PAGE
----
In the face of this competition, here are a few tips to turn your years of experience to your advantage:
1. Demonstrate passion for what you do. Lean forward a little in your chair, speak in a clear but animated fashion, and explain how something specific in the role that you're discussing gets your juices flowing. Share a previous relevant experience, and how personally satisfying that work made you feel. Demonstrate your perspective by relating your role to something larger than just the daily responsibilities. For example, you might acknowledge how the company's products or services make people's lives better.
Your enthusiasm and passion for excellence will go a long way toward easing any employer's worry that you're seeking a paycheck to ease your way toward social security, rather than to have an opportunity to remain productive. What manager doesn't want to hire someone who brings a real sense of purpose and importance to what they do, day in and day out?
2. Know how you will respond to inappropriate questions. If the human resources department is doing its job, interviewers will be well coached in what questions or topics can't be broached in a job interview. Nonetheless, some ill-informed and prejudiced individuals still possess management roles. Don't go into the interview overly defensive, or with a chip on your shoulder.
There are any number of ways for an interviewer to misstep, and there is no "one right way" to respond. If something inappropriate such as age-related bias comes to the fore, try to turn the situation around. For example, if an interviewer begins to focus in on your age, you can speak calmly about how your knowledge, combined with your years of experience, prepares you to respond to situations with confidence, expertise, and without drama.
3. Don't assume that anyone else knows what you take for granted. Often, highly skilled and experienced people assume that everyone knows what they do, or that they do it the same way. Or, you may feel that the respect you have earned in the past should somehow transfer into a new environment. Not so! With each new employer you're starting from square one. You need to demonstrate your character, abilities, what specifically you did, and how you did it.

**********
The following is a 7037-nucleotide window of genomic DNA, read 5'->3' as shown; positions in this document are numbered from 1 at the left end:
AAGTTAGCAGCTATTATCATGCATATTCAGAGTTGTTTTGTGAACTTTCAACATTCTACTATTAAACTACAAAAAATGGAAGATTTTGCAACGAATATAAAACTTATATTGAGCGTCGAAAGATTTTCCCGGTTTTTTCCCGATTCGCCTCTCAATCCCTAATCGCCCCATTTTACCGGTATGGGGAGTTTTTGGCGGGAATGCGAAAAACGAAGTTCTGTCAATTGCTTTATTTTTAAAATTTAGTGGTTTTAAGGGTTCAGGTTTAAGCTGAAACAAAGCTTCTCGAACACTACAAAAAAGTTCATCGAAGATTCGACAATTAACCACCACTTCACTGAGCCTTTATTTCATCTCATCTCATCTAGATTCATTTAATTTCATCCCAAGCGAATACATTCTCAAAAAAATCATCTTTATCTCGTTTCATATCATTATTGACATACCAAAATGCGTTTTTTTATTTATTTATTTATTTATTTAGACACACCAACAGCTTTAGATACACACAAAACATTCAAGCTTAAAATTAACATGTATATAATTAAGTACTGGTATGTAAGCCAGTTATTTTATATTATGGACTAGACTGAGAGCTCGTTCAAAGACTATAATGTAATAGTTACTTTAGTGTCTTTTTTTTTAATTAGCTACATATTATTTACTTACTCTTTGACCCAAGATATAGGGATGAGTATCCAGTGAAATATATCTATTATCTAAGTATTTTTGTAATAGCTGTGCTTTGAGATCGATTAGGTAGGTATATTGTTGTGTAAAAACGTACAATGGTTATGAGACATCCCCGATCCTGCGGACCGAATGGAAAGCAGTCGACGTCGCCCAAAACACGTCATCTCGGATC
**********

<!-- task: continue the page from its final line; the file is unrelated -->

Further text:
Get ready for the interview by stepping back and breaking your work history down to its most basic elements. Think about who you interacted with, the size and scope of your work, plus all the steps it took to get from point A to point B. Turn this analysis into stories, each of which can highlight some aspect of your knowledge, skill set, and the value you bring with you to your next employer.
You have a track record, and it demonstrates your capacity to create further accomplishments if given the opportunity. When you share stories of your successes over the years, you turn your history to your advantage.
Your role as a job hunter is to educate your interviewer about what you did, how you did it, and the difference you made in your work place. When you do this well and with enthusiasm, your age becomes an asset that makes you an extremely attractive candidate.
Arnie Fertig is the head coach of JOBHUNTERCOACH.COM, where he utilizes his extensive background in HR Staffing and as owner of a recruiting company to help mid-career job-hunters land their next job. Arnie provides one-to-one coaching services to individuals throughout the U.S. in all aspects of the job hunt, including: resume writing, personal branding, utilizing social media, enhancing networking skills, preparing for interviews, and negotiating compensation.